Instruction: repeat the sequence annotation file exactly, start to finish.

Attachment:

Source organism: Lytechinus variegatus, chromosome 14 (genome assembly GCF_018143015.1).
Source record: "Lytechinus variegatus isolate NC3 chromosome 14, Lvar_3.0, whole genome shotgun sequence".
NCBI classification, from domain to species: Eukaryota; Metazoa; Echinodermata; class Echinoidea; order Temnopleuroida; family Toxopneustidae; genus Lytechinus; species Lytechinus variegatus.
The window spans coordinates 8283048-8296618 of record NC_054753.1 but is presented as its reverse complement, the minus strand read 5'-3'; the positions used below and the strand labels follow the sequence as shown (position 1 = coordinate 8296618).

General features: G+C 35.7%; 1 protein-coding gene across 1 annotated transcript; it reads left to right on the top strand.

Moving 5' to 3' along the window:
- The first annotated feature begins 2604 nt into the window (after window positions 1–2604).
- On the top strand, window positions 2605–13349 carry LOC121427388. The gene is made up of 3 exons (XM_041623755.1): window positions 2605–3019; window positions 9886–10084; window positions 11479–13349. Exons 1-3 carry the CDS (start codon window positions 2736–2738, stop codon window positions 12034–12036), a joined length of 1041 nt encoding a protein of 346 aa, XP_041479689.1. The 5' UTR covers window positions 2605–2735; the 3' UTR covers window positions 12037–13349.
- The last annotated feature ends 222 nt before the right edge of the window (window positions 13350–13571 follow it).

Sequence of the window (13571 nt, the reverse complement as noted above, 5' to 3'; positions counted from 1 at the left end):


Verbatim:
Source organism: Lytechinus variegatus, chromosome 14 (genome assembly GCF_018143015.1).
Source record: "Lytechinus variegatus isolate NC3 chromosome 14, Lvar_3.0, whole genome shotgun sequence".
NCBI classification, from domain to species: Eukaryota; Metazoa; Echinodermata; class Echinoidea; order Temnopleuroida; family Toxopneustidae; genus Lytechinus; species Lytechinus variegatus.
The window spans coordinates 8283048-8296618 of record NC_054753.1 but is presented as its reverse complement, the minus strand read 5'-3'; the positions used below and the strand labels follow the sequence as shown (position 1 = coordinate 8296618).

General features: G+C 35.7%; 1 protein-coding gene across 1 annotated transcript; it reads left to right on the top strand.

Moving 5' to 3' along the window:
- The first annotated feature begins 2604 nt into the window (after window positions 1–2604).
- On the top strand, window positions 2605–13349 carry LOC121427388. The gene is made up of 3 exons (XM_041623755.1): window positions 2605–3019; window positions 9886–10084; window positions 11479–13349. Exons 1-3 carry the CDS (start codon window positions 2736–2738, stop codon window positions 12034–12036), a joined length of 1041 nt encoding a protein of 346 aa, XP_041479689.1. The 5' UTR covers window positions 2605–2735; the 3' UTR covers window positions 12037–13349.
- The last annotated feature ends 222 nt before the right edge of the window (window positions 13350–13571 follow it).

Sequence of the window (13571 nt, the reverse complement as noted above, 5' to 3'; positions counted from 1 at the left end):